A group led by top-tier broadband names such as AOL Time Warner Investments and Shaw Ventures has invested $44 million in SkyStream Networks, a company that has assembled a suite of broadband gear and software designed to transport complex, "media-rich" content over cable, terrestrial and satellite networks.
SkyStream's fourth round of funding was its largest by a long shot. Its first three rounds raised about $26 million and attracted such investors as Intel Corp. and IVP.
Other fourth-round investors included Amerindo Investment Advisors, Crosslink Capital, Integral Capital Partners and Norwest Venture Partners. SkyStream declined to provide an investor-by- investor breakdown.
SkyStream is proposing a new broadband caching architecture and said it will use the funds to seed and grow its family of network hardware and software. In concert with its latest cash infusion, SkyStream also unveiled a new suite of products, including the "Edge Media Router 5000," a device that receives, routes and caches content to the edge of a broadband network.
On the enterprise front, the company's new "NetSat Express" multicasts video and data to corporate local-area networks via satellite networks.
SkyStream, which made its first push into the satellite arena, is positioning itself as a broadband agnostic provider.
"They're really becoming a leader in the market," said Northern Sky Research principal analyst Christopher Baugh. "They can now increase their addressable market and move into terrestrial and cable."
SkyStream is presently seeking deals with cable operators, but has yet to announce any trials or deployments.
That sector already has some formidable, incumbent "end-to-end" system competition in Harmonic Data Systems (a unit of Harmonic Inc.) and ViaCast Networks Inc. Head-to-head, Harmonic Data is SkyStream's largest competitor, Baugh said.
On the cable front, SkyStream plans to arm operators with network edge devices that capture and cache content, then distribute it more efficiently to end users, avoiding potential bottlenecks on the public Internet, said vice president of marketing and business development Clint Chao.
In that scenario, an operator would install SkyStream's source media router at the content origination point, such as a satellite uplink operated by PanAmSat Corp. or Loral Space & Communications Ltd., and then route it to a cable headend equipped with SkyStream's edge media router. Cable subscribers would then access the information from a number of caching bays on the network.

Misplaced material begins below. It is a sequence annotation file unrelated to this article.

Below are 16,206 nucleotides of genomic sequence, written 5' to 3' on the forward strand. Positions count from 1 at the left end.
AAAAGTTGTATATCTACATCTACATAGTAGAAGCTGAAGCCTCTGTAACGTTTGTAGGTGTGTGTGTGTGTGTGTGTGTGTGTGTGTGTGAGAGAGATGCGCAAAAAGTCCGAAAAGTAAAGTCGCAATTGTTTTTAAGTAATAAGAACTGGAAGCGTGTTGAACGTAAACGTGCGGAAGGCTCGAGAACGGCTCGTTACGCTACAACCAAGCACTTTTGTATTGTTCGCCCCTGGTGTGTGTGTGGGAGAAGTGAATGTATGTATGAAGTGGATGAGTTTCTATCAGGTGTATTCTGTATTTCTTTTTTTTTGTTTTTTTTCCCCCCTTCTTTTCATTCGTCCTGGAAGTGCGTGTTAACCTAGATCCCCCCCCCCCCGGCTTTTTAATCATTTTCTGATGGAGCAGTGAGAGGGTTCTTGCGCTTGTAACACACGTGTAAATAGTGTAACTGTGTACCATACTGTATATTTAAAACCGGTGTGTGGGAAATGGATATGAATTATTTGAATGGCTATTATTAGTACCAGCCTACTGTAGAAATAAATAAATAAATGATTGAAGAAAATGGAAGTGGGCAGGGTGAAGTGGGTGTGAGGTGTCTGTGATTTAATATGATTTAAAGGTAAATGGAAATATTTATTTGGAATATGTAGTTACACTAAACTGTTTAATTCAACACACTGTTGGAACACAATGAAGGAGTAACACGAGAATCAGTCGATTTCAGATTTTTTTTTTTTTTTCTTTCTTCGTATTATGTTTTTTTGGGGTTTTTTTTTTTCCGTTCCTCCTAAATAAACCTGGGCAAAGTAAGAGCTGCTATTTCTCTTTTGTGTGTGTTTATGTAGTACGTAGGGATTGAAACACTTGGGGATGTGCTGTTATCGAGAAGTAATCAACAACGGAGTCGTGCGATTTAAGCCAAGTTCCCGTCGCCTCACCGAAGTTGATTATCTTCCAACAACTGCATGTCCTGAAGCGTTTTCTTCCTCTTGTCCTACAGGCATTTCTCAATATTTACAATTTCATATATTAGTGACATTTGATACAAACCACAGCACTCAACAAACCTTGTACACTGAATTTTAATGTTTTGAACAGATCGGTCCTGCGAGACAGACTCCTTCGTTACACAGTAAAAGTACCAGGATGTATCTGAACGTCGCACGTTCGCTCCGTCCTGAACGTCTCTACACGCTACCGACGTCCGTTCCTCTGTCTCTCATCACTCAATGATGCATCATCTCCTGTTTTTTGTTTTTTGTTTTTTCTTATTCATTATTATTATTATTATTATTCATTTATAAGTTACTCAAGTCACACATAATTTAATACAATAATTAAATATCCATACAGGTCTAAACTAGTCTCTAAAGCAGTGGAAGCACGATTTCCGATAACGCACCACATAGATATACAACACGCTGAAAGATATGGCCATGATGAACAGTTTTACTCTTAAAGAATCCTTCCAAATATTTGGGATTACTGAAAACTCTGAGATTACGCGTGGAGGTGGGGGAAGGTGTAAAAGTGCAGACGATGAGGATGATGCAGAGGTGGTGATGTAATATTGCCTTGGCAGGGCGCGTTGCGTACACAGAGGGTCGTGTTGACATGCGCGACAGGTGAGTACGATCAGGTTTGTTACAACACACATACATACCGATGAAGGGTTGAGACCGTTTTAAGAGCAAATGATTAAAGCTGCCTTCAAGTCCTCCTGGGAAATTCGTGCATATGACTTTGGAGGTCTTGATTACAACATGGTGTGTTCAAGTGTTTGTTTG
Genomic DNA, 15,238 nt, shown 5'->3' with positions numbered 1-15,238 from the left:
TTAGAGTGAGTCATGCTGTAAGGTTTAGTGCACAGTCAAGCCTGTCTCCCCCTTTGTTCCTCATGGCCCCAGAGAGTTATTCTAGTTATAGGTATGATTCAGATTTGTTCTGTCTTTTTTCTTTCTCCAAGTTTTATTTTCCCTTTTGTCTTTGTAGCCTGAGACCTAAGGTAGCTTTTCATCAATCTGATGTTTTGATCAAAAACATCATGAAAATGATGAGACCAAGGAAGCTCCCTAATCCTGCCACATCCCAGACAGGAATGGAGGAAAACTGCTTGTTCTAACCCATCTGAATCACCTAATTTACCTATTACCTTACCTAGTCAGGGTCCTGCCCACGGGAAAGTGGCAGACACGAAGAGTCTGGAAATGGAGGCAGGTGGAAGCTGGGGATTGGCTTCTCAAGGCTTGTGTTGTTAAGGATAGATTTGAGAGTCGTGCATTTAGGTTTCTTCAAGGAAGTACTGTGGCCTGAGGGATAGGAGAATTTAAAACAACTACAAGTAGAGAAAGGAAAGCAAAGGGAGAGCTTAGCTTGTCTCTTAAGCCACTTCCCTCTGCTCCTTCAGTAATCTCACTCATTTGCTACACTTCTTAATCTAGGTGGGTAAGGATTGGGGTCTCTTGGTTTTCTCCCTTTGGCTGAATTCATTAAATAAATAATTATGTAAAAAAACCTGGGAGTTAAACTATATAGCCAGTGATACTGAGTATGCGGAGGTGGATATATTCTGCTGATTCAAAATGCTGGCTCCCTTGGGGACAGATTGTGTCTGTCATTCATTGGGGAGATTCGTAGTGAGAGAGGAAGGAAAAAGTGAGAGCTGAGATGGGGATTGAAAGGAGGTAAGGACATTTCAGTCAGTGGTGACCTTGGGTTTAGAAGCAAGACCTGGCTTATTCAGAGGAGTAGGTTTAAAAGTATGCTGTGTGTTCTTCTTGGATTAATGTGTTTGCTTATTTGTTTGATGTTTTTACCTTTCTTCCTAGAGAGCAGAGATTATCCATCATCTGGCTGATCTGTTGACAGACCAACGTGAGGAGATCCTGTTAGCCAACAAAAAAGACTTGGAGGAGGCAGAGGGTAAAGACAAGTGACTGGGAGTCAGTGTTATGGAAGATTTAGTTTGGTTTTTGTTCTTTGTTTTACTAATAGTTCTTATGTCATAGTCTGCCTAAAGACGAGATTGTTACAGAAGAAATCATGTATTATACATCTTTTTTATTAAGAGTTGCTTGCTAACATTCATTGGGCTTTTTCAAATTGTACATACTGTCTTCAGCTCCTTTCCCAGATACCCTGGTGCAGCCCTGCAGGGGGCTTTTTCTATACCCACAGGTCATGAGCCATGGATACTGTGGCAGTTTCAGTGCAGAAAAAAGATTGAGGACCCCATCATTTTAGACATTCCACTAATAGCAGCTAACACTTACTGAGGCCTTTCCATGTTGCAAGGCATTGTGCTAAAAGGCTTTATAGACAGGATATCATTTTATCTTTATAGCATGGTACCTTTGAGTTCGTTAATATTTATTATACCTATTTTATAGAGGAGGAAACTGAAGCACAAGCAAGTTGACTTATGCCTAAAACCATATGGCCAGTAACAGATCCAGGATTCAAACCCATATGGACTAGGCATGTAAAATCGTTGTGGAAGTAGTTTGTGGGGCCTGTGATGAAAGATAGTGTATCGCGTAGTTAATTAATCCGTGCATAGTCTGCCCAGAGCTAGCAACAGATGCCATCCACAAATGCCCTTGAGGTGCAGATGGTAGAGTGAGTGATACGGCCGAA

One possible application for SkyStream's technology is the optimization of such "mission-critical" content as real-time stock quotes, which can suffer from severe latency problems when sent over an Internet backbone, according to Chao.
SkyStream could also enhance streaming quality by inserting data directly into a video stream and making it part of a cable operator's multicast video signal, which is made available to subscribers at the same time. SkyStream's system, Chao said, allows data to piggyback that high-quality signal, rather than routing and delivering it via the Internet's less-efficient unicast method.
The Internet's relatively unreliable video-streaming process has "conditioned" consumers to shy away from it, Chao said, because its extremely choppy nature can be intolerable to watch. That makes top-tier content producers reluctant to offer their fare through such channels, he said.
AOL Time Warner Inc., a SkyStream investor, has both the content (Home Box Office, Cable News Network, Warner Bros., etc.) and an ability to pipe it directly to consumer households through its Time Warner Cable holdings. In fact, some of its properties are starting to get cozy with the idea of delivering streaming content over the Internet.
For instance, CNN said last week it will test TV-quality banner ads from March 1 through April 15, using technology from Bluestreak and EyeWonder Inc.
SkyStream's technology "is important to the integration of the Internet, traditional broadcast and digital cable network services," AOL Time Warner Investments CEO Richard Bressler said in a press release. He indicated the media giant plans to blend all available media to package its products to consumers.
To add value to Internet content, Chao sketched out a scenario in which an operator could enhance its local positioning by packaging all of a sports team's video highlights, and then multicasting them through the in-band portion of the set-top box, rather than via unique streams using Data Over Cable Service Interface Specification (DOCSIS) architecture. From there, customers could cache the highlights using a separate personal video recorder or one that's housed inside an advanced digital set-top, he said.
Still, there's one potentially large problem looming. Cable operators don't have unlimited bandwidth and might already have the network provisioned for video-on-demand.
Chao countered that caching bays on the network could capture the content during idle, non-peak hours and leave it sitting there when a customer wants to grab it.
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